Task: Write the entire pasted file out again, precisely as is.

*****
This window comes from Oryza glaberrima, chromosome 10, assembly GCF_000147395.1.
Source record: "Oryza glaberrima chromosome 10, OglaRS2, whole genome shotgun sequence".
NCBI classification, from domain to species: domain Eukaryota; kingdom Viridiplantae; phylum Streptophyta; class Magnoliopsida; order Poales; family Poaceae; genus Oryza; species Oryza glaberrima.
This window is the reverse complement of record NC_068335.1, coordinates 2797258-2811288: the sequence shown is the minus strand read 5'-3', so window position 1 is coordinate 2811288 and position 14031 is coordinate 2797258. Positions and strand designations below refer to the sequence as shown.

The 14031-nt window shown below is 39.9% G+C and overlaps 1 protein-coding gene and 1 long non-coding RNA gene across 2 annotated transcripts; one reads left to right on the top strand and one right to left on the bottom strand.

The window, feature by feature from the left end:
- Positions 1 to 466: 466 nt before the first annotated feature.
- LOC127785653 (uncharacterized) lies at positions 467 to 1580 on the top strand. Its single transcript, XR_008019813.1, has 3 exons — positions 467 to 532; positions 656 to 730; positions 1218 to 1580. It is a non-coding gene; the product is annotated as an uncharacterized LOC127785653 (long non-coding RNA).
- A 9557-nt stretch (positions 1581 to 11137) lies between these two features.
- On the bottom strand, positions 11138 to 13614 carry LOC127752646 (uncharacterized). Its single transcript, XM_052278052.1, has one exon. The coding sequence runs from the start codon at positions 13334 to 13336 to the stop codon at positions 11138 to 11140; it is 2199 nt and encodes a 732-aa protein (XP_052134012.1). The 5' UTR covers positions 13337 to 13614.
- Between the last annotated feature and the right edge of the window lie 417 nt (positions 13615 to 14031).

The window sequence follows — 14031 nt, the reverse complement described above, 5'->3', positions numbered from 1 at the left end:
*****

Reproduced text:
This window comes from Oryza glaberrima, chromosome 10, assembly GCF_000147395.1.
Source record: "Oryza glaberrima chromosome 10, OglaRS2, whole genome shotgun sequence".
NCBI classification, from domain to species: domain Eukaryota; kingdom Viridiplantae; phylum Streptophyta; class Magnoliopsida; order Poales; family Poaceae; genus Oryza; species Oryza glaberrima.
This window is the reverse complement of record NC_068335.1, coordinates 2797258-2811288: the sequence shown is the minus strand read 5'-3', so window position 1 is coordinate 2811288 and position 14031 is coordinate 2797258. Positions and strand designations below refer to the sequence as shown.

The 14031-nt window shown below is 39.9% G+C and overlaps 1 protein-coding gene and 1 long non-coding RNA gene across 2 annotated transcripts; one reads left to right on the top strand and one right to left on the bottom strand.

The window, feature by feature from the left end:
- Positions 1 to 466: 466 nt before the first annotated feature.
- LOC127785653 (uncharacterized) lies at positions 467 to 1580 on the top strand. Its single transcript, XR_008019813.1, has 3 exons — positions 467 to 532; positions 656 to 730; positions 1218 to 1580. It is a non-coding gene; the product is annotated as an uncharacterized LOC127785653 (long non-coding RNA).
- A 9557-nt stretch (positions 1581 to 11137) lies between these two features.
- On the bottom strand, positions 11138 to 13614 carry LOC127752646 (uncharacterized). Its single transcript, XM_052278052.1, has one exon. The coding sequence runs from the start codon at positions 13334 to 13336 to the stop codon at positions 11138 to 11140; it is 2199 nt and encodes a 732-aa protein (XP_052134012.1). The 5' UTR covers positions 13337 to 13614.
- Between the last annotated feature and the right edge of the window lie 417 nt (positions 13615 to 14031).

The window sequence follows — 14031 nt, the reverse complement described above, 5'->3', positions numbered from 1 at the left end: